Aged care providers have been advised to begin setting up their “war rooms” in preparation for the royal commission.
Peter Weldon, who was appointed First State Super’s program director for the ongoing banking royal commission, provided delegates at a key aged care industry conference with some firsthand insights into what may lie ahead for them.
Describing the financial services royal commission as the “nuclear option”, he told delegates at the LASA congress in Adelaide on Monday that First State Super took a “project approach” in its response to the inquiry.
This involved setting up a seven-member steering committee and appointing him as the full time program director.
“We were advised to set up a ‘war room’, which we did,” he said. “It was a central space in the building from which you could conduct ‘operations’.
Mr Weldon added he didn’t think the organisation’s approach was quite as aggressive as a ‘war room’ might suggest but he says the term stuck.
“It was a dedicated space where we had TV screens, video conference facilities, webcasting facilities, white boards, lockup filing cabinets.
“I was based there permanently, and we had all our meetings there.”
‘Tens of thousands of documents’
He said the committee had to trawl through “tens of thousands of documents” including data bases, personal emails, risk registers and complaints registers.
First State Super also had to respond to additional demands. “You get maybe a couple of weeks to supply maybe hundreds or thousands of additional documents,” he said.
One of the more onerous demands was for information to form the basis of a case study, including preparing a witness to appear.
That request related to a business First State Super had bought which was under different management at the time.
“We were given thirteen days to produce what ultimately amounted to a 160 page statement with about 300 supporting documents,” he said. “It was all hands on deck for those two weeks”.
Victor Harcourt, Principal at Russell Kennedy Lawyers, likened a royal commission to “a coronial inquest on steroids” and anticipated that, like its banking equivalent, it would be very much a political process which could have a “ripple effect” throughout the sector.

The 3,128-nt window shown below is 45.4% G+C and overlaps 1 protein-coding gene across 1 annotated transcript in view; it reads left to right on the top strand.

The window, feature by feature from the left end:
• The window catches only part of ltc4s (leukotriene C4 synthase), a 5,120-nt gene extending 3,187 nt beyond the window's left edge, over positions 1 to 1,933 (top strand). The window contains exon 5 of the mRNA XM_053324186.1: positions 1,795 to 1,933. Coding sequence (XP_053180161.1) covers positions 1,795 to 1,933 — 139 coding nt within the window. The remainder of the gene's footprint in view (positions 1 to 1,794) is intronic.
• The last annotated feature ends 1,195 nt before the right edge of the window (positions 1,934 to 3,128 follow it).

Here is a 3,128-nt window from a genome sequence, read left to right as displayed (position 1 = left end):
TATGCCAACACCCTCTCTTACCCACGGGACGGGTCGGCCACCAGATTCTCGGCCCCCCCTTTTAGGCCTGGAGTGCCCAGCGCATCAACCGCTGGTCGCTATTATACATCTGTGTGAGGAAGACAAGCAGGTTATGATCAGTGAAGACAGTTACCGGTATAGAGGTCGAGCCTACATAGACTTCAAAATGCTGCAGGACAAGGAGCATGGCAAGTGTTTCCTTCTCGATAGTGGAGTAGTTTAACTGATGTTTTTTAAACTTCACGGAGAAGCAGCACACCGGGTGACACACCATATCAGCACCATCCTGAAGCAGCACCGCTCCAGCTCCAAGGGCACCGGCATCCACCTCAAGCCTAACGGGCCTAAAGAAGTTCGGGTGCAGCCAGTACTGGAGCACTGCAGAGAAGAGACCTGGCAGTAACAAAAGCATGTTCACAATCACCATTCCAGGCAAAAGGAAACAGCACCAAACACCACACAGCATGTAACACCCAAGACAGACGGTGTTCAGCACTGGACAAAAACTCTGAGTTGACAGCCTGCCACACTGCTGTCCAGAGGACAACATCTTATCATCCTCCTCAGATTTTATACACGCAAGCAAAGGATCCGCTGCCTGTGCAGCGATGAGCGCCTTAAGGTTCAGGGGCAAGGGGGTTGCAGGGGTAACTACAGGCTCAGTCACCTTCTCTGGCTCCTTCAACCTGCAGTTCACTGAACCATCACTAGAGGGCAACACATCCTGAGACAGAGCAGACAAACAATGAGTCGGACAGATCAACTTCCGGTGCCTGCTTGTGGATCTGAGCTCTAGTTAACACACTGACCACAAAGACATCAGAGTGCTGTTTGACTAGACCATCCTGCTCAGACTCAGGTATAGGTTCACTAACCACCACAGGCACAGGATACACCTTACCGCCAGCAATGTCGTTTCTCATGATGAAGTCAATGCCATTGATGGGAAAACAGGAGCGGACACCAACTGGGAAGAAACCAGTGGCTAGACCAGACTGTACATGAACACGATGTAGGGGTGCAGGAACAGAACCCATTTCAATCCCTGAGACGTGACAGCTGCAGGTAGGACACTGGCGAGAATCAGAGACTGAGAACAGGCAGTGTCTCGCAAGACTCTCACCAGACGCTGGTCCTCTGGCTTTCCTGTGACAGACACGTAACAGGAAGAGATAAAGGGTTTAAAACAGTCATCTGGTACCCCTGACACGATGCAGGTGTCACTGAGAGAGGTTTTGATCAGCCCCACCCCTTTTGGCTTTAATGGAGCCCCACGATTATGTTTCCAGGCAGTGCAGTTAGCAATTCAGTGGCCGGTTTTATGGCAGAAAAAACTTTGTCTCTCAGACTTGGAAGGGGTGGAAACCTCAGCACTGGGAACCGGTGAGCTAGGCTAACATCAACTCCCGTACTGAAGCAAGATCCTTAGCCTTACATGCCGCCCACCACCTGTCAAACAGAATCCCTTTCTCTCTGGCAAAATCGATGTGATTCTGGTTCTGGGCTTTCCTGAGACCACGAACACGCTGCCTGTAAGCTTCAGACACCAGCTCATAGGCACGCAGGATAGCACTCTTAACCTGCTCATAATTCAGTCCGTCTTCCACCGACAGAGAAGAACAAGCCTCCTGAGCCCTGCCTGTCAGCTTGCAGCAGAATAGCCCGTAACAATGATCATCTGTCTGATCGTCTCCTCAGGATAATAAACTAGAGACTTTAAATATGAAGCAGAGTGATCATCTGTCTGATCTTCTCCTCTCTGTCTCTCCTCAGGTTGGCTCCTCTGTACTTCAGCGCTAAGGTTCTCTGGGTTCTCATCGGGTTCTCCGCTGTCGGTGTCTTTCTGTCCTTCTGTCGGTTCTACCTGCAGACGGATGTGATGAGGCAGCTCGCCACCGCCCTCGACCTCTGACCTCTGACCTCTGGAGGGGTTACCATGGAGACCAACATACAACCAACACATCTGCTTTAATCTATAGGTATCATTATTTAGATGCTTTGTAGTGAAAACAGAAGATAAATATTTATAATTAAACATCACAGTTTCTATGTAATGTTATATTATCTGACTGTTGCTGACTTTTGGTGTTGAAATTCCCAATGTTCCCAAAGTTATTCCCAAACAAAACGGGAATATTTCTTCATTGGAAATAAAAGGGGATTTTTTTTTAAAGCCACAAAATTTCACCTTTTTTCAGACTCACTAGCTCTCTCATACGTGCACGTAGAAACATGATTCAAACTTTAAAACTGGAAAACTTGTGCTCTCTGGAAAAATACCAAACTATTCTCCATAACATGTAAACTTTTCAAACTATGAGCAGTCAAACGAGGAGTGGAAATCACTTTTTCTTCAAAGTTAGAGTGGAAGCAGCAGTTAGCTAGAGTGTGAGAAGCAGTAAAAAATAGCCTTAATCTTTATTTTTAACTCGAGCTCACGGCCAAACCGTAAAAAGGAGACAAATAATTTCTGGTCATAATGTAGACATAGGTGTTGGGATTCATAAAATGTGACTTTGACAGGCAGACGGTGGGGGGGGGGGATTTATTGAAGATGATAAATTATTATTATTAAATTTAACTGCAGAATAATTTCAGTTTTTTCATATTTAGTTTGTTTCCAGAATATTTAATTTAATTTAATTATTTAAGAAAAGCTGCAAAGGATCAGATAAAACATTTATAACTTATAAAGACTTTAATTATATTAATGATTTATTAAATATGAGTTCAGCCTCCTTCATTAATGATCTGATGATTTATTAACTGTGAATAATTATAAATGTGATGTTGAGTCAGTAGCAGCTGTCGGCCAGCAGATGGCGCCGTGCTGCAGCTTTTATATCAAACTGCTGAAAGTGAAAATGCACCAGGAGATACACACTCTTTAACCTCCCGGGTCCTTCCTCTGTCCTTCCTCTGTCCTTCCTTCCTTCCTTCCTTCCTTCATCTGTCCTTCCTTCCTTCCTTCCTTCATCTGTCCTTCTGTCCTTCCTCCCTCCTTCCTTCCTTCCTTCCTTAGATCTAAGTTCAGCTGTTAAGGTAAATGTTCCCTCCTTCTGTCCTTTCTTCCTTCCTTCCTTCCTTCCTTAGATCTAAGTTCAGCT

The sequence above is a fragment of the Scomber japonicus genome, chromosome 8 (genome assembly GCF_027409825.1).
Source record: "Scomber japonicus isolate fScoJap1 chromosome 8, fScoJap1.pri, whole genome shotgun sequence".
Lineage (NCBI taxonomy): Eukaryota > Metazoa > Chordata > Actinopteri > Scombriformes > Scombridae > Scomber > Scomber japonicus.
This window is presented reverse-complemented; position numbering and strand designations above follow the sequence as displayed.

Time to start preparing ‘war room’
“Internally, I suggest that you could start setting up your own version of the war room ,” he said.
“That could look like setting up your own team in the organisation that is focused on the aged care royal commission’s terms of reference, but which starts that process now.
“You’ll need to make some decisions about who’ll lead the team, whether it’s purely internal, you’ll have decisions to make about engaging with lawyers and other consultants.
“You certainly need to make some early decisions about who’s going to be the leader of that team, and also the spokesperson and possibly the person giving evidence.
“You’ll also need to ensure you’ve got the processes in relation to the war room and the team set up including document management.”
LASA CEO Sean Rooney, who had earlier flagged in his CEO’s address the likely challenges a royal commission could throw up for the industry, said the aged care sector remained in a “holding pattern” until the inquiry got under way.
“What we’re witnessing is the intersection of having to deal with an aged care system that hasn’t kept pace with the needs and expectations of an ageing population.
“We don’t know where this is going to go because this is uncharted waters.”
However, it represented an opportunity to build a culture of respect for older Australians, regain trust and put in place a sustainable and high-performing aged care sector, he said.
Read more from the LASA Congress here.